Warning for Cambs anglers after man is fined for illegal fishing

A member of the Environment Agency

A member of the Environment Agency - Credit: Archant

Cambridgeshire police and the Environment Agency have issued a warning to fishermen to be careful where they fish after a man was fined for fishing in a nature reserve.

Philip Rule, aged 50, was caught in the act of fishing illegally at a Cambridgeshire nature reserve earlier this year and has been ordered to pay a total of £425 costs, including a fine of £170.

The Environment Agency and Cambridgeshire Police were alerted to the situation in April after bait containers, bonfires and evidence of fishing had been spotted by wardens of Bedfordshire, Cambridgeshire and Northamptonshire Wildlife Trust at Godmanchester Nature Reserve, an area of outstanding natural beauty.

Environment Agency Fisheries Enforcement Officers later discovered Mr Rule asleep under a shelter carved deep into a hedgerow near the water’s edge with two baited rods cast into the water.

Godmanchester Nature Reserve, which is protected under various wildlife and countryside orders, includes some large lakes, none of which are allowed to be used for angling or any other water sport.

You may also want to watch:

Cambridgeshire Magistrates Court was informed by Cambridgeshire Police that Mr Rule was not only fishing illegally, but he also did not have a valid rod licence.

He admitted knowing that he should not have been there but chose to take the chance and fish it regardless.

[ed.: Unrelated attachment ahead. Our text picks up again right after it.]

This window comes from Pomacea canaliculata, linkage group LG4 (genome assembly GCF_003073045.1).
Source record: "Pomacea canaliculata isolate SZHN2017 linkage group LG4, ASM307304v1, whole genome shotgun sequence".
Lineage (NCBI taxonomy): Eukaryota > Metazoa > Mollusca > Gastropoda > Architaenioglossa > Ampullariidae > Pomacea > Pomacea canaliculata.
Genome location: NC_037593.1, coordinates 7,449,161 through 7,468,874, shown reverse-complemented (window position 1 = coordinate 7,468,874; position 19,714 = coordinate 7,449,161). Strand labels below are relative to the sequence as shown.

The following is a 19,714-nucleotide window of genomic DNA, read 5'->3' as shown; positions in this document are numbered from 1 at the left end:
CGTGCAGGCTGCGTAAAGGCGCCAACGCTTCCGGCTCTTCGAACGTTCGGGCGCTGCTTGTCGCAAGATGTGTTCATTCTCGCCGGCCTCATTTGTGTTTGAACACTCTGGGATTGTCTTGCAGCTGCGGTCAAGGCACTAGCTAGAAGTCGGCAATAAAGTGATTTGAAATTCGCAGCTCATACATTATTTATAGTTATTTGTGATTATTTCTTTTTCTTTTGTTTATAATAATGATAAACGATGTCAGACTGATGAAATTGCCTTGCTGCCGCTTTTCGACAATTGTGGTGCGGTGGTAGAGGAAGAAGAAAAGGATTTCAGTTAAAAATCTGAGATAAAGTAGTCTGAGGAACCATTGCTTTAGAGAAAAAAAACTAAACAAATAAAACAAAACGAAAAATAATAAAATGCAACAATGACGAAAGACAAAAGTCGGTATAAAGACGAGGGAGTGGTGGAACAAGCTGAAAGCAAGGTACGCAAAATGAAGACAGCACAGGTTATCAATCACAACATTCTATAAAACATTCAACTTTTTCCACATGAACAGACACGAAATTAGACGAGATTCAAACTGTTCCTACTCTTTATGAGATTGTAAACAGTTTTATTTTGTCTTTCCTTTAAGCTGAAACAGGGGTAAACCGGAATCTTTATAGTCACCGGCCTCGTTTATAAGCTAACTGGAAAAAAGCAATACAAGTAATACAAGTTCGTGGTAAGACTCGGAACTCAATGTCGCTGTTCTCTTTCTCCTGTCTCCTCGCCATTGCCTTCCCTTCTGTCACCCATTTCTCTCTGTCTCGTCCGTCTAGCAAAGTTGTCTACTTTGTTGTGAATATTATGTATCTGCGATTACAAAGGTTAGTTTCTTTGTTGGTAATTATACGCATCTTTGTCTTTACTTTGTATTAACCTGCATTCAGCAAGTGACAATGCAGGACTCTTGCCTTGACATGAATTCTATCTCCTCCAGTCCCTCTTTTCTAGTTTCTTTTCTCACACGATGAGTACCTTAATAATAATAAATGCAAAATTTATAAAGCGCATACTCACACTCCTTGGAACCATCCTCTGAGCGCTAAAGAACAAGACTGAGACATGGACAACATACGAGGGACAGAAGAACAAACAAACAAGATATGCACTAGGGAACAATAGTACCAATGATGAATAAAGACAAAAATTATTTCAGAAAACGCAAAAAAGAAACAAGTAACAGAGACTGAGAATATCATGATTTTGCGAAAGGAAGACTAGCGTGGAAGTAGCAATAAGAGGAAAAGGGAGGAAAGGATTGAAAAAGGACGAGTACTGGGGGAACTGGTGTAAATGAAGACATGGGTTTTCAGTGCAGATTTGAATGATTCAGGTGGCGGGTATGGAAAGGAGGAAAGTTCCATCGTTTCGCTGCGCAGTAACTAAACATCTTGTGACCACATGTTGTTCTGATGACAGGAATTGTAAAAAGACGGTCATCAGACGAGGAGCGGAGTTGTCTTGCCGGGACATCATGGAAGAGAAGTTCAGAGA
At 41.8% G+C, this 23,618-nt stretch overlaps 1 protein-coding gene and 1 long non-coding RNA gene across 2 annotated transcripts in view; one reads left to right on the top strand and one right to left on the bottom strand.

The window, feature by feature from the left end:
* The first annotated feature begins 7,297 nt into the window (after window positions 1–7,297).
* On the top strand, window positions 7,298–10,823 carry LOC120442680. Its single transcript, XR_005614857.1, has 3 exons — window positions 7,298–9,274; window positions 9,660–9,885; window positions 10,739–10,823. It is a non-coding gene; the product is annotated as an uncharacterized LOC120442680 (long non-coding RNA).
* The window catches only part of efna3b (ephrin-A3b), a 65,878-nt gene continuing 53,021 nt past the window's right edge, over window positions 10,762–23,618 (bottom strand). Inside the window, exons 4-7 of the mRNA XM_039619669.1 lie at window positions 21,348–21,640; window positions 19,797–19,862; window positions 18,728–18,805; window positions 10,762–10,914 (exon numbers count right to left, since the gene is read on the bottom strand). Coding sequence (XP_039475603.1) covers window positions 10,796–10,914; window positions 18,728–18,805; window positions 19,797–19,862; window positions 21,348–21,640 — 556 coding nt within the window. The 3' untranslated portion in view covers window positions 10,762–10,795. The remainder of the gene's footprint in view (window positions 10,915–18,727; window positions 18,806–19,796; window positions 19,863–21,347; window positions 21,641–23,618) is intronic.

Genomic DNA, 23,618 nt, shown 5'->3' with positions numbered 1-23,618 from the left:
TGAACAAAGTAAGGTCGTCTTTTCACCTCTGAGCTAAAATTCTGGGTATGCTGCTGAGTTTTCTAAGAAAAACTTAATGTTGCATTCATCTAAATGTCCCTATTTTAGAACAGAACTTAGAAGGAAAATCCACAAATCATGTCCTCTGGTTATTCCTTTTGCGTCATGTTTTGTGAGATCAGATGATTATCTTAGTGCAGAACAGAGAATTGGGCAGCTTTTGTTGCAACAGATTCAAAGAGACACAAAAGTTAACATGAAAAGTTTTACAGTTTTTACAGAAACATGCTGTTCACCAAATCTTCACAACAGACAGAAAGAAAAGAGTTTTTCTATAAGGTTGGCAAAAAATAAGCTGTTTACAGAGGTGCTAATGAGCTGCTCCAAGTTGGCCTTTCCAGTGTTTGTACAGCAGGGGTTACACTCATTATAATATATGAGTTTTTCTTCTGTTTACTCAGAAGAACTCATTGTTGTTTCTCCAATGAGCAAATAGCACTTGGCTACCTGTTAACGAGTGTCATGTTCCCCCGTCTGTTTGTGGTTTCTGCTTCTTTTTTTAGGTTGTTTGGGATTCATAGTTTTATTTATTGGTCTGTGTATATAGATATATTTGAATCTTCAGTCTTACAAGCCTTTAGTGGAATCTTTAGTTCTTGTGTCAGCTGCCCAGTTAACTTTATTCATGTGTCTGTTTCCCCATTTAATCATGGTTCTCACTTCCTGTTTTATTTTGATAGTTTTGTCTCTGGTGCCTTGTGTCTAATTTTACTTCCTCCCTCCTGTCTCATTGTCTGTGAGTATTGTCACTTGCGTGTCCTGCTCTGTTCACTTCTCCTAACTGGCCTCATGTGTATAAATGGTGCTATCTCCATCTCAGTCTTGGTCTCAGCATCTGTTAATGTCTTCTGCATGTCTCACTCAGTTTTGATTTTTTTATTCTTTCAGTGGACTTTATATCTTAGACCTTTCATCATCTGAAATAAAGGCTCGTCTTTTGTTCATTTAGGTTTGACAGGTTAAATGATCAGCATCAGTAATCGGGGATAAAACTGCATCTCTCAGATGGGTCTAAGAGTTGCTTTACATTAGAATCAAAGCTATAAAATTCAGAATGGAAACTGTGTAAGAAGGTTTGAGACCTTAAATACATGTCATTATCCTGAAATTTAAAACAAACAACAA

Most Read

He was fined £170, ordered to pay £20 victim surcharge, costs of £85 prosecution costs, a criminal courts charge of £150.

After the hearing, Environment Agency investigator Rob Boothby said: “This is the first time that such an offence has been successfully prosecuted in Cambridgeshire and Bedfordshire and was brought about by working together with other organisations”.

This will no doubt send a strong signal to not only those anglers who choose not to buy a rod licence, but also to those who may be tempted to fish in areas that are out of bounds. This result is indicative of the punishment they can expect when they are caught,” he said.

Become a Supporter

This newspaper has been a central part of community life for many years. Our industry faces testing times, which is why we're asking for your support. Every contribution will help us continue to produce local journalism that makes a measurable difference to our community.

Become a Supporter